Mexican chicharrones are air-dried and deep-fried pieces of pork skin – pork scratchings to you and me. Made well they are light and crunchy and quite delicious. In Mexico they are a hugely popular street food nibble and sold in tall stacks in markets. As well as snack to eat any time of the day–especially with a cold beer– they are often included in Mexican meals, such as avocado salads, bean dishes and sauces. Some recipes call for grinding the chicharrones which can then be added to corn meal canapés, or sprinkled on top of soups and guacamole.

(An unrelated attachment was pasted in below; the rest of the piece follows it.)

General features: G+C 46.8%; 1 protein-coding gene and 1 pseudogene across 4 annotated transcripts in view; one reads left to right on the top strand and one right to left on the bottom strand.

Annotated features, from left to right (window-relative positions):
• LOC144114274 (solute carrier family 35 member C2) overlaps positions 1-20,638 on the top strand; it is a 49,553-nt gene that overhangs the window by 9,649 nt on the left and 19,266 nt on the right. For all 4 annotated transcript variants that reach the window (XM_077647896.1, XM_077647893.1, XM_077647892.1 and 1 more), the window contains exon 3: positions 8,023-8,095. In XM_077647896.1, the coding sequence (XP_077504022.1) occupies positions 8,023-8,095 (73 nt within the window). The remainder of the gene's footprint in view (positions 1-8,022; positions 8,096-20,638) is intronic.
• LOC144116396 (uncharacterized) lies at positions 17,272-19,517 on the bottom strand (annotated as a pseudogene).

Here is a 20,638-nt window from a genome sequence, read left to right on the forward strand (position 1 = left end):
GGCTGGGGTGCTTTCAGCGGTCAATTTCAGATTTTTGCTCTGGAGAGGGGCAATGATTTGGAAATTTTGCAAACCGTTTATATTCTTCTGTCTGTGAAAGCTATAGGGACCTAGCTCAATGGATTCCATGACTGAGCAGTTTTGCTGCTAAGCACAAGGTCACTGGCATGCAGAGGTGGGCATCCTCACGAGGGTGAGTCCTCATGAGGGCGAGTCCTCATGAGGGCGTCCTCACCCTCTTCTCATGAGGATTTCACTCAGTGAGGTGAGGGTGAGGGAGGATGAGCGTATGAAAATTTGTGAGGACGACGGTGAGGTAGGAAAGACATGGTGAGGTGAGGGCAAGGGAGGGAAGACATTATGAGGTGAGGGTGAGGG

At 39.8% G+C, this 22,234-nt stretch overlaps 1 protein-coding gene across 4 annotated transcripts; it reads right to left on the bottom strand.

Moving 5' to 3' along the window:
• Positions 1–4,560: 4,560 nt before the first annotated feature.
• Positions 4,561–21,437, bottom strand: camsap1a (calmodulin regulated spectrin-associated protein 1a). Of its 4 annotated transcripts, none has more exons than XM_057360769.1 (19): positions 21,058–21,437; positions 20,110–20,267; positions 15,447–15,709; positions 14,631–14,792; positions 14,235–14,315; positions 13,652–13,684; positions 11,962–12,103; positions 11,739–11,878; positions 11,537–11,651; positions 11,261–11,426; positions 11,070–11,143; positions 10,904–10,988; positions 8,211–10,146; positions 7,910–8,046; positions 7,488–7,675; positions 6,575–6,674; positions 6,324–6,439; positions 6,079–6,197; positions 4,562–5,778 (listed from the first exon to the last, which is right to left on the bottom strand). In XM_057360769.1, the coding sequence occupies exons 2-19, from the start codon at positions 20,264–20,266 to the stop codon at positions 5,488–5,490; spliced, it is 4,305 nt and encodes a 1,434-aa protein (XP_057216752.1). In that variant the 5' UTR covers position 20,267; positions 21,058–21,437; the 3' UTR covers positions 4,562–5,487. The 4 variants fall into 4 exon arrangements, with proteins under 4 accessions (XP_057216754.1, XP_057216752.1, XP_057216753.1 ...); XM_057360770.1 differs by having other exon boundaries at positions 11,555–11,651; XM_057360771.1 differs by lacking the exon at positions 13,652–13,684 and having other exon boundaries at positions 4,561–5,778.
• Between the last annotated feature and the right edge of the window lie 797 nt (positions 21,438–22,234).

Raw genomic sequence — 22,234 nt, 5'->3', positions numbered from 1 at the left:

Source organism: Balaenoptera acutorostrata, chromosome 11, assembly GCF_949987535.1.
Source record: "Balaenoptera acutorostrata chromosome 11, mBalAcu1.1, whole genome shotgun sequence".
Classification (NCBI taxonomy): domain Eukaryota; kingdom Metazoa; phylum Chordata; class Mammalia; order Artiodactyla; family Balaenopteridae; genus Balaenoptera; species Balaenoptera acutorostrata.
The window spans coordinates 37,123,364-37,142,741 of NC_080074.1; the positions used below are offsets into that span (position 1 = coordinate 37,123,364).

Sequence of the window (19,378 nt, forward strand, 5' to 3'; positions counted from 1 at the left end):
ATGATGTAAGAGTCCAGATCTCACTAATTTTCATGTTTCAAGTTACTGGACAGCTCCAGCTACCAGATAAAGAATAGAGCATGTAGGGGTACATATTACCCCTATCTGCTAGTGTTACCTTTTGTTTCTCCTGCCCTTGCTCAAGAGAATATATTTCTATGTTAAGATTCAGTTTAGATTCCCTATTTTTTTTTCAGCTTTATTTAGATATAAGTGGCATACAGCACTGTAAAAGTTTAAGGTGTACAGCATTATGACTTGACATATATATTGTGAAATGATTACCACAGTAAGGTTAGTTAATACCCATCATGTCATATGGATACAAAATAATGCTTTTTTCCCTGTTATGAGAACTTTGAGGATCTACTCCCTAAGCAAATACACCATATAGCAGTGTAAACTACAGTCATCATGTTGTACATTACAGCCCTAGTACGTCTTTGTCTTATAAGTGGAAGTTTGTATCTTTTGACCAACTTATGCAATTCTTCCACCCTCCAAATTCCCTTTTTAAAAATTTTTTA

If the thought of consuming large quantities of pork scratchings makes you a little queasy, it is possible to think that chicharrones are actually a sustainable outcome of livestock rearing. This is especially true of small Mexican villages, where the slaughtering of pigs is an eagerly anticipated community event. Many travellers tell of the excitement and chaos of these events but always recall how the animal is revered and celebrated. The village butchers process every part of the pig, ensuring nothing goes to waste – including the the skin, of course.